The exact role of H. pylori in the induction of colon cancer is still a debate between the scientific researcher communities; this is attributed to the controversial results obtained. In previous studies, H. pylori were linked to the development of gastric cancer , while others reported paradoxical results showing no association between H. pylori and gastric cancer susceptibility [37–39]. However, reports from Sudan regarding the possible link between H. pylori and colon cancer are scarce. Therefore, in the present study, we examined the presence of H. pylori using immunohistochemistry technique on colon polyps and colon cancer lesions of Sudanese patients underwent colonoscopy.
The results obtained from this study showed a positive correlation between the presence of H. pylori infection and histopathological diagnosis, as H. pylori was prevalent in higher frequency in patients diagnosed with adenocarcinoma compared to those diagnosed as juvenile polyposis syndrome and the result was statistically significant. This result also agrees with studies conducted by Jones et al, and Grahn et al., they investigated the presence of H. pylori in 59 adenocarcinomas colon biopsies using immunohistochemistry, and 77 colon and rectum cancer cases using molecular technique, correspondingly [40, 41]. Jones et al., reported that H. pylori were detected in 10/59 adenocarcinoma cases representing about 16.9% of the total cancer cases studied . While, Grahn et al., showed that H. pylori were present in 27% of the cases; among the studied colon cancer, H. pylori were present in 11/42 (26%) cases .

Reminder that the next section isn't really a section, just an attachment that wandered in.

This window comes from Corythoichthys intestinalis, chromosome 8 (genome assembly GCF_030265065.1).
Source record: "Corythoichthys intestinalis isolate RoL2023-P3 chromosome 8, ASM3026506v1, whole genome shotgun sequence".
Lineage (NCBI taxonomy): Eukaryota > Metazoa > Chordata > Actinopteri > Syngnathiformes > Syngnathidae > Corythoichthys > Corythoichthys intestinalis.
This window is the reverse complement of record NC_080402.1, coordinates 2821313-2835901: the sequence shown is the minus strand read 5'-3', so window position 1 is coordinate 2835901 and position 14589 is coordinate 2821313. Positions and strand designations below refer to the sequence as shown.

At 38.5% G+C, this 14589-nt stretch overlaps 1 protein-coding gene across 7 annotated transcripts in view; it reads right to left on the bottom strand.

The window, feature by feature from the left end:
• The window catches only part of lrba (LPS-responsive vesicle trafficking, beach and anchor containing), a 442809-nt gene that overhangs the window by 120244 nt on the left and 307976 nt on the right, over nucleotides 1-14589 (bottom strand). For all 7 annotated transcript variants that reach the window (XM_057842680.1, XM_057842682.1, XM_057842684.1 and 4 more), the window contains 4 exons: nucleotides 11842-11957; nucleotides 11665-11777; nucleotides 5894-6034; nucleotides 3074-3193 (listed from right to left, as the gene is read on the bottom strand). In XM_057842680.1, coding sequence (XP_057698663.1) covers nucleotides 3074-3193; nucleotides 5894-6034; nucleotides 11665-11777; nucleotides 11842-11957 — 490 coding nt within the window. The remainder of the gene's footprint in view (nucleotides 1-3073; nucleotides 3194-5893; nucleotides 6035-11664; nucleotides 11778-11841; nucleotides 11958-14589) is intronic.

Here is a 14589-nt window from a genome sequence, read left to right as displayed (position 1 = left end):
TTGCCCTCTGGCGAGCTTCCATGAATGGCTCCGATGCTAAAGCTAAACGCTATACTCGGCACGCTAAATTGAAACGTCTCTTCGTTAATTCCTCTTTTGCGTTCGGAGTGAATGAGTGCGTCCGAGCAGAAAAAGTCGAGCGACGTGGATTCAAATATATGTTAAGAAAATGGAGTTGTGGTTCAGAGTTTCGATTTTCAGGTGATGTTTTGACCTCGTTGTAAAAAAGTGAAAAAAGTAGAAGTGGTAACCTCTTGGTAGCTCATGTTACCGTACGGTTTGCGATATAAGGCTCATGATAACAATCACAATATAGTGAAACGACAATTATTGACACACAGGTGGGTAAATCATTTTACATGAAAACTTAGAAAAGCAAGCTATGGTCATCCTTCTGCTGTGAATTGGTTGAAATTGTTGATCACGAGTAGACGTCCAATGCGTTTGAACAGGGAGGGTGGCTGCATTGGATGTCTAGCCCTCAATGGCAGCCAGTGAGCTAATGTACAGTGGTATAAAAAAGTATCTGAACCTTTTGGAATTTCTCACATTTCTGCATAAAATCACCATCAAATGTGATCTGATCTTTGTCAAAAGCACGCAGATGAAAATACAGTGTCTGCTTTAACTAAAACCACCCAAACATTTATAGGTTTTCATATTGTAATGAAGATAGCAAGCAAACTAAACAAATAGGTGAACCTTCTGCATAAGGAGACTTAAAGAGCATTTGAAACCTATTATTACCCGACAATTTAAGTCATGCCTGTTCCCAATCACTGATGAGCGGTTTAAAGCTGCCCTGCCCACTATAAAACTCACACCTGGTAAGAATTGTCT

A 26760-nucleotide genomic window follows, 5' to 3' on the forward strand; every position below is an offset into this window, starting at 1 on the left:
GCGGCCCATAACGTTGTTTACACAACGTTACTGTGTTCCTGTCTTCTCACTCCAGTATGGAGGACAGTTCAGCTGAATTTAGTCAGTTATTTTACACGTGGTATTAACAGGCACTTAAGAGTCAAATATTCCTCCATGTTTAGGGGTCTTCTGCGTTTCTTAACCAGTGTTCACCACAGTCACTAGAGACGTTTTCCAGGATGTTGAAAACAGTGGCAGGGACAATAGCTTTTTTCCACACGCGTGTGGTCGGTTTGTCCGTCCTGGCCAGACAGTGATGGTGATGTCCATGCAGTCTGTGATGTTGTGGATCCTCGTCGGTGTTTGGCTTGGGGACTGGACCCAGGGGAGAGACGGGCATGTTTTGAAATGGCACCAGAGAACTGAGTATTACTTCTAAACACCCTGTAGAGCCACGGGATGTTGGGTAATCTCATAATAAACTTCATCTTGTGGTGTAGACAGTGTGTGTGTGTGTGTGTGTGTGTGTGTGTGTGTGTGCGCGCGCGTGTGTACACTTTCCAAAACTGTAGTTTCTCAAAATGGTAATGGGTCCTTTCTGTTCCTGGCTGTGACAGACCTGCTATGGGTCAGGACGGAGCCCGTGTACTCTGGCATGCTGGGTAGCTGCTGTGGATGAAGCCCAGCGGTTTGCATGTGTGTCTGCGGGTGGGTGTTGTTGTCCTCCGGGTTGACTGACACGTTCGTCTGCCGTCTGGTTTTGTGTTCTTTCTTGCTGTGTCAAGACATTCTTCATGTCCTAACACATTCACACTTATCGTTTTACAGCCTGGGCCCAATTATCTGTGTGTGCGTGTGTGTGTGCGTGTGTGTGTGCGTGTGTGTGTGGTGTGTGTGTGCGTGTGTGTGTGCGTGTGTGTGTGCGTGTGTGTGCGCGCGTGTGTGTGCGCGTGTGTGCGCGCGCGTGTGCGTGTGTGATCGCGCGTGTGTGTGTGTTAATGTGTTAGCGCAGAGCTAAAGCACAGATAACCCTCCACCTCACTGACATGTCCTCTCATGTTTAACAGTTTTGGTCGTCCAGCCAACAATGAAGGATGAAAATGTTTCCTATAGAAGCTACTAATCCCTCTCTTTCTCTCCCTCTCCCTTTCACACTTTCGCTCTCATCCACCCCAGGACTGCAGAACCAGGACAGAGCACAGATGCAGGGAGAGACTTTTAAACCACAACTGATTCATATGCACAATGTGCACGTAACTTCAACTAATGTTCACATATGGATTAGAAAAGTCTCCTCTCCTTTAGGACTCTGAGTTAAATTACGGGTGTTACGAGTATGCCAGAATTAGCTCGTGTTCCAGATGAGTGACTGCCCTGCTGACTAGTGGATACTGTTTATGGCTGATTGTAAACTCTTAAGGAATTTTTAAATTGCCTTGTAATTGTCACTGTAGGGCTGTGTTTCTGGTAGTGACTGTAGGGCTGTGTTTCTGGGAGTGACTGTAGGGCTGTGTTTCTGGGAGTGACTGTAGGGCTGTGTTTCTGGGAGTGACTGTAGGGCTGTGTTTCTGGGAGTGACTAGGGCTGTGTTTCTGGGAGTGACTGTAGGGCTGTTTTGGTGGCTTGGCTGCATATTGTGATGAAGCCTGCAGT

Although, for several studies failed to demonstrate any association between H. pylori and colon cancer, or even if this microorganism can colonize the colon [42–46]. This could only be attributed to the ability of demonstrating the H. pylori bacteria in the various colon lesions of colitis, polyps and adenocarcinoma included in this study, which was achieved by the aid of the immunohistochemistry technique that allowed a better localization of H. pylori within the tissue sections.
Interestingly, several theories were proposed regarding the exact role by which H. pylori induced colon cancer, one hypothesis is that colon cancer can be induced by the produced H. pylori toxins; however, this theory was based only on serological data [39, 47–49]. Furthermore, some studies showed that colitis and colon cancer were also developed in experimental mice models infected with H. hepaticus . accordingly, the development of colon cancer seems most likely due to the interaction between toxins produced by the bacteria and the immune cells of the mice . Therefore, the results we obtained from our study showing that H. pylori were present, nevertheless, it means that H. pylori infection is responsible for the induction and the development of colon cancer, since the presence of H. pylori could be encountered as post-cancer incidence. This however, still requires more complicated experimental studies to investigate this hypothesis, yet, the role of H. pylori cannot be excluded due to this hypothesis. Therefore, this preliminary report needs further advanced experimental investigations to enable the determination on the exact mechanisms by which H. pylori can induce colon cancer.